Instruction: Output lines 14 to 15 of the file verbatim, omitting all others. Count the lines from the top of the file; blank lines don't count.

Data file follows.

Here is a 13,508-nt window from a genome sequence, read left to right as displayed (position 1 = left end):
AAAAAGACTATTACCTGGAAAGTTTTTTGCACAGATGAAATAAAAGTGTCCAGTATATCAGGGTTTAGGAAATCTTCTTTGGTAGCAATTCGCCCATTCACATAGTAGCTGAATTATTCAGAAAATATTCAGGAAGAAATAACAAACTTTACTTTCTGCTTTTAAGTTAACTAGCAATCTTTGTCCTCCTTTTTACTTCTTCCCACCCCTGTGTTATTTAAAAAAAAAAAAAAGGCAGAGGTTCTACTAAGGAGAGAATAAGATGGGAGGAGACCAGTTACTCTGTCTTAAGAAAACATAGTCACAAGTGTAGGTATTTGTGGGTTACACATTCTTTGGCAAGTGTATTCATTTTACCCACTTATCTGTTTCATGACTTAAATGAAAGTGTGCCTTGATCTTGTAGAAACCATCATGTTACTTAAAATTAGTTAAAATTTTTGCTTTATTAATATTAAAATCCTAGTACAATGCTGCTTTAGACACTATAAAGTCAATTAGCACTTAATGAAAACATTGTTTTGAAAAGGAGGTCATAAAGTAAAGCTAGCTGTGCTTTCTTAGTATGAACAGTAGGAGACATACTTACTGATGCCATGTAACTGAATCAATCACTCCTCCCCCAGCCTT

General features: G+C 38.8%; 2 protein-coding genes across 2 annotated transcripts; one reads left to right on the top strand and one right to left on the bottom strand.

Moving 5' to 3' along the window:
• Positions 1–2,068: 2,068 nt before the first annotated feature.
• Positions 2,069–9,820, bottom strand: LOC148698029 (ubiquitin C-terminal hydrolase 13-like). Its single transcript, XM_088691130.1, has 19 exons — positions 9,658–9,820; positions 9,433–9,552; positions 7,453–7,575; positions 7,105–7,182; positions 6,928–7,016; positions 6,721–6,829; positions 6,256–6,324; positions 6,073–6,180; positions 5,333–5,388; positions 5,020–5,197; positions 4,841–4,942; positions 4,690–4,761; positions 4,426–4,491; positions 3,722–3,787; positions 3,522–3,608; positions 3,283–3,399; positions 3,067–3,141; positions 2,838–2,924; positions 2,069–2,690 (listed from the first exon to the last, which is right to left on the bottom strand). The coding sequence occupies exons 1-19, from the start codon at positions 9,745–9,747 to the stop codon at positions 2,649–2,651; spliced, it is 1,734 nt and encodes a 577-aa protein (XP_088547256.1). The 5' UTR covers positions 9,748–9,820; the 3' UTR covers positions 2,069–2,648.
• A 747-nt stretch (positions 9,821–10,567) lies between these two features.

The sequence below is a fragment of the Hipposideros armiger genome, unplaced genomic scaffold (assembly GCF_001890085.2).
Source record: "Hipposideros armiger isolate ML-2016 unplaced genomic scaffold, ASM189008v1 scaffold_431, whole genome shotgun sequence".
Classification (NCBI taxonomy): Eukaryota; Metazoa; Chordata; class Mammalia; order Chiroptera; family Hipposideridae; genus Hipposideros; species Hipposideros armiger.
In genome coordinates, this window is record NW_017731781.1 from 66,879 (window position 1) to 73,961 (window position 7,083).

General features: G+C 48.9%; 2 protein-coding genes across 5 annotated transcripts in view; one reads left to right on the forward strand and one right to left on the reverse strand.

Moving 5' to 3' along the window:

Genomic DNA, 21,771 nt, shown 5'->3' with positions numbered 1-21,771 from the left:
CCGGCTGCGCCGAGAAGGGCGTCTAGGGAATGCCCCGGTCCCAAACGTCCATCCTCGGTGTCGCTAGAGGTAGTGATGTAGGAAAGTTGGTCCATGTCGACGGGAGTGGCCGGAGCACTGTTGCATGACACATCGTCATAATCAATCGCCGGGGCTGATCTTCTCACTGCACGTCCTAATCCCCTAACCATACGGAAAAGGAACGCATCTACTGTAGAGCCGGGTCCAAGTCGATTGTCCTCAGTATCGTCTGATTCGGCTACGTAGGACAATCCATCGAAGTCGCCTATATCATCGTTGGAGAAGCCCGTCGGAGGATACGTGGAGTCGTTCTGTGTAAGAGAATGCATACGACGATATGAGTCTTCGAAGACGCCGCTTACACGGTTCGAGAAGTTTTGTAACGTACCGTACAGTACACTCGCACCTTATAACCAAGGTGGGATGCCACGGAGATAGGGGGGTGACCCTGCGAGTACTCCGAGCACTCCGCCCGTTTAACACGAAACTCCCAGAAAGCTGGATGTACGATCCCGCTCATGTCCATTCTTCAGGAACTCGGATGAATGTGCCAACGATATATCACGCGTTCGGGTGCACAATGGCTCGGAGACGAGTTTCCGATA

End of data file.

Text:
Genomic DNA, 21,771 nt, shown 5'->3' with positions numbered 1-21,771 from the left:
CCGGCTGCGCCGAGAAGGGCGTCTAGGGAATGCCCCGGTCCCAAACGTCCATCCTCGGTGTCGCTAGAGGTAGTGATGTAGGAAAGTTGGTCCATGTCGACGGGAGTGGCCGGAGCACTGTTGCATGACACATCGTCATAATCAATCGCCGGGGCTGATCTTCTCACTGCACGTCCTAATCCCCTAACCATACGGAAAAGGAACGCATCTACTGTAGAGCCGGGTCCAAGTCGATTGTCCTCAGTATCGTCTGATTCGGCTACGTAGGACAATCCATCGAAGTCGCCTATATCATCGTTGGAGAAGCCCGTCGGAGGATACGTGGAGTCGTTCTGTGTAAGAGAATGCATACGACGATATGAGTCTTCGAAGACGCCGCTTACACGGTTCGAGAAGTTTTGTAACGTACCGTACAGTACACTCGCACCTTATAACCAAGGTGGGATGCCACGGAGATAGGGGGGTGACCCTGCGAGTACTCCGAGCACTCCGCCCGTTTAACACGAAACTCCCAGAAAGCTGGATGTACGATCCCGCTCATGTCCATTCTTCAGGAACTCGGATGAATGTGCCAACGATATATCACGCGTTCGGGTGCACAATGGCTCGGAGACGAGTTTCCGATA